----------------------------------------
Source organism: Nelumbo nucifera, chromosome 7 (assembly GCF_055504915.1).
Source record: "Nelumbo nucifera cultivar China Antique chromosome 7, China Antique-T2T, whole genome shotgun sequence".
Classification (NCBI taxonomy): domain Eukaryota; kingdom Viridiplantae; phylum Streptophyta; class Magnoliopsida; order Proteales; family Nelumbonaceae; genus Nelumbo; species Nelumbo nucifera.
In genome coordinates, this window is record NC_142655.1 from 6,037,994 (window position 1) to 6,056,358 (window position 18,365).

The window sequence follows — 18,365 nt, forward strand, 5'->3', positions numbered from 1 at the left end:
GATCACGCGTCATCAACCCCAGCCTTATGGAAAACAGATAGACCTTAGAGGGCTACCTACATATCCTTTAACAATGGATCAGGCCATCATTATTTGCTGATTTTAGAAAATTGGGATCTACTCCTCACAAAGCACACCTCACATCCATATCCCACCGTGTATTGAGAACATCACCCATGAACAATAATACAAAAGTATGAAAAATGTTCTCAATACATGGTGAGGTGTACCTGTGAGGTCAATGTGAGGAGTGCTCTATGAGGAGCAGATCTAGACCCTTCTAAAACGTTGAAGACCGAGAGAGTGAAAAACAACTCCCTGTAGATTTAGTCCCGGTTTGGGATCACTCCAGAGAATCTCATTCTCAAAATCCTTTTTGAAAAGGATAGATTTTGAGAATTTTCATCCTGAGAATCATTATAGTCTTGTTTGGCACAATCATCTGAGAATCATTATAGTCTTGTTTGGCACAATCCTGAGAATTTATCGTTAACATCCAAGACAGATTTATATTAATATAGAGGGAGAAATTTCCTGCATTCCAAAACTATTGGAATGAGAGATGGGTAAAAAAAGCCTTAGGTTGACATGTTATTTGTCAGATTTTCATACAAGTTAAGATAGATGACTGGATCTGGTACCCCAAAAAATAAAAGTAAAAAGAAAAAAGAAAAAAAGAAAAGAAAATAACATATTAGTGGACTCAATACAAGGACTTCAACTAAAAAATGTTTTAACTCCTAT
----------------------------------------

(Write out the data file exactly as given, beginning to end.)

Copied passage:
Source organism: Nelumbo nucifera, chromosome 7 (assembly GCF_055504915.1).
Source record: "Nelumbo nucifera cultivar China Antique chromosome 7, China Antique-T2T, whole genome shotgun sequence".
Classification (NCBI taxonomy): domain Eukaryota; kingdom Viridiplantae; phylum Streptophyta; class Magnoliopsida; order Proteales; family Nelumbonaceae; genus Nelumbo; species Nelumbo nucifera.
In genome coordinates, this window is record NC_142655.1 from 6,037,994 (window position 1) to 6,056,358 (window position 18,365).

The window sequence follows — 18,365 nt, forward strand, 5'->3', positions numbered from 1 at the left end:
GATCACGCGTCATCAACCCCAGCCTTATGGAAAACAGATAGACCTTAGAGGGCTACCTACATATCCTTTAACAATGGATCAGGCCATCATTATTTGCTGATTTTAGAAAATTGGGATCTACTCCTCACAAAGCACACCTCACATCCATATCCCACCGTGTATTGAGAACATCACCCATGAACAATAATACAAAAGTATGAAAAATGTTCTCAATACATGGTGAGGTGTACCTGTGAGGTCAATGTGAGGAGTGCTCTATGAGGAGCAGATCTAGACCCTTCTAAAACGTTGAAGACCGAGAGAGTGAAAAACAACTCCCTGTAGATTTAGTCCCGGTTTGGGATCACTCCAGAGAATCTCATTCTCAAAATCCTTTTTGAAAAGGATAGATTTTGAGAATTTTCATCCTGAGAATCATTATAGTCTTGTTTGGCACAATCATCTGAGAATCATTATAGTCTTGTTTGGCACAATCCTGAGAATTTATCGTTAACATCCAAGACAGATTTATATTAATATAGAGGGAGAAATTTCCTGCATTCCAAAACTATTGGAATGAGAGATGGGTAAAAAAAGCCTTAGGTTGACATGTTATTTGTCAGATTTTCATACAAGTTAAGATAGATGACTGGATCTGGTACCCCAAAAAATAAAAGTAAAAAGAAAAAAGAAAAAAAGAAAAGAAAATAACATATTAGTGGACTCAATACAAGGACTTCAACTAAAAAATGTTTTAACTCCTAT